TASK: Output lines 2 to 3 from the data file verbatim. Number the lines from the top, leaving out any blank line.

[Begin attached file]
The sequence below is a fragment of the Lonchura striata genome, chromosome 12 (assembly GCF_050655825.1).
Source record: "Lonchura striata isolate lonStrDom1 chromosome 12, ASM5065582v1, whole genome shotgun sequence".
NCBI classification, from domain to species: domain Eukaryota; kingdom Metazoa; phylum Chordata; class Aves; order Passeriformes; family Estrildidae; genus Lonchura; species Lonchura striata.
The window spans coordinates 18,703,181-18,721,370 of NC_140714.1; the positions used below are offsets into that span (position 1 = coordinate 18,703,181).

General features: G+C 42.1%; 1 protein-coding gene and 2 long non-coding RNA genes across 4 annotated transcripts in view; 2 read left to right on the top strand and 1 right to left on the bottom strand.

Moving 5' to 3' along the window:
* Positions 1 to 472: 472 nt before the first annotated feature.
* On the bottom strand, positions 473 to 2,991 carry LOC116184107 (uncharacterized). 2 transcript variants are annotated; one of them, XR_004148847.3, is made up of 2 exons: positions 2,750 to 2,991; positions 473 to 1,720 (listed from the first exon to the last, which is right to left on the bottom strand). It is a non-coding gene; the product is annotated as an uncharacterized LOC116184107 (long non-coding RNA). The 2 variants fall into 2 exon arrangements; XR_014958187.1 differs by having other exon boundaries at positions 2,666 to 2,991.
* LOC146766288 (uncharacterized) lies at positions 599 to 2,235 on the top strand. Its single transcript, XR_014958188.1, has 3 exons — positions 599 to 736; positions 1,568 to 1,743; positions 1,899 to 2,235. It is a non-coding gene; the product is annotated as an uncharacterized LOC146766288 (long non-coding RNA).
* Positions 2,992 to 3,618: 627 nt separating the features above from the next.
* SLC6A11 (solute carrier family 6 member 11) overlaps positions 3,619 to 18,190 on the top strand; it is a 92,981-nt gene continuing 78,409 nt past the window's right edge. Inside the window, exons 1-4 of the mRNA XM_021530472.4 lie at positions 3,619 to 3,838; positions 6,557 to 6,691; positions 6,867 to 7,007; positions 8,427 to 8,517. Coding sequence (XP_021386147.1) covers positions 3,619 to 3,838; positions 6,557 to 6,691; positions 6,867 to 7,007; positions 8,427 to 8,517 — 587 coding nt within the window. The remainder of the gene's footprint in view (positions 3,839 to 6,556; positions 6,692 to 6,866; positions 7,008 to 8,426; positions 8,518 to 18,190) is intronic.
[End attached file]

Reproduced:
Source record: "Lonchura striata isolate lonStrDom1 chromosome 12, ASM5065582v1, whole genome shotgun sequence".
NCBI classification, from domain to species: domain Eukaryota; kingdom Metazoa; phylum Chordata; class Aves; order Passeriformes; family Estrildidae; genus Lonchura; species Lonchura striata.